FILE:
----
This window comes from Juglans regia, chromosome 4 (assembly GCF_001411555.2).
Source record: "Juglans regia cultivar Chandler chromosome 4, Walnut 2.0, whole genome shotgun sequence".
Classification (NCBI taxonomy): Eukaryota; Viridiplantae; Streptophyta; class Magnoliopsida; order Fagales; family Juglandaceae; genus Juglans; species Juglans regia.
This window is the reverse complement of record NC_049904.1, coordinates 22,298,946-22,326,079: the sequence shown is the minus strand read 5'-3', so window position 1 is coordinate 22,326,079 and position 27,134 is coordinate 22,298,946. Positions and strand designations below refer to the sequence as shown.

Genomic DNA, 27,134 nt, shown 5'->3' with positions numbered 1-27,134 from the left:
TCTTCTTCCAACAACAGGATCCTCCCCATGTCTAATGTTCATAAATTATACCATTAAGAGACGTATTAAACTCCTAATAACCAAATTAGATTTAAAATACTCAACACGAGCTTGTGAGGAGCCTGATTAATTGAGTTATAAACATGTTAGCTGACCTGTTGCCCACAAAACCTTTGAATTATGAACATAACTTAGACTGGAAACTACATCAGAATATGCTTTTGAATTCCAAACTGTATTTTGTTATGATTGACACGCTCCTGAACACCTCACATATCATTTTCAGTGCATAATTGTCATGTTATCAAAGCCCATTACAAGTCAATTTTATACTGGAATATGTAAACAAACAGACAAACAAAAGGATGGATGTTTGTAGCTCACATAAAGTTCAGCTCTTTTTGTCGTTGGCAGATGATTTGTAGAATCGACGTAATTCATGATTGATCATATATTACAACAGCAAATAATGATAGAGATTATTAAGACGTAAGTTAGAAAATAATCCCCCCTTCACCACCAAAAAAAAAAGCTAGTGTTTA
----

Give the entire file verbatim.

This window comes from Juglans regia, chromosome 4 (assembly GCF_001411555.2).
Source record: "Juglans regia cultivar Chandler chromosome 4, Walnut 2.0, whole genome shotgun sequence".
Classification (NCBI taxonomy): Eukaryota; Viridiplantae; Streptophyta; class Magnoliopsida; order Fagales; family Juglandaceae; genus Juglans; species Juglans regia.
This window is the reverse complement of record NC_049904.1, coordinates 22,298,946-22,326,079: the sequence shown is the minus strand read 5'-3', so window position 1 is coordinate 22,326,079 and position 27,134 is coordinate 22,298,946. Positions and strand designations below refer to the sequence as shown.

Genomic DNA, 27,134 nt, shown 5'->3' with positions numbered 1-27,134 from the left:
TCTTCTTCCAACAACAGGATCCTCCCCATGTCTAATGTTCATAAATTATACCATTAAGAGACGTATTAAACTCCTAATAACCAAATTAGATTTAAAATACTCAACACGAGCTTGTGAGGAGCCTGATTAATTGAGTTATAAACATGTTAGCTGACCTGTTGCCCACAAAACCTTTGAATTATGAACATAACTTAGACTGGAAACTACATCAGAATATGCTTTTGAATTCCAAACTGTATTTTGTTATGATTGACACGCTCCTGAACACCTCACATATCATTTTCAGTGCATAATTGTCATGTTATCAAAGCCCATTACAAGTCAATTTTATACTGGAATATGTAAACAAACAGACAAACAAAAGGATGGATGTTTGTAGCTCACATAAAGTTCAGCTCTTTTTGTCGTTGGCAGATGATTTGTAGAATCGACGTAATTCATGATTGATCATATATTACAACAGCAAATAATGATAGAGATTATTAAGACGTAAGTTAGAAAATAATCCCCCCTTCACCACCAAAAAAAAAAGCTAGTGTTTA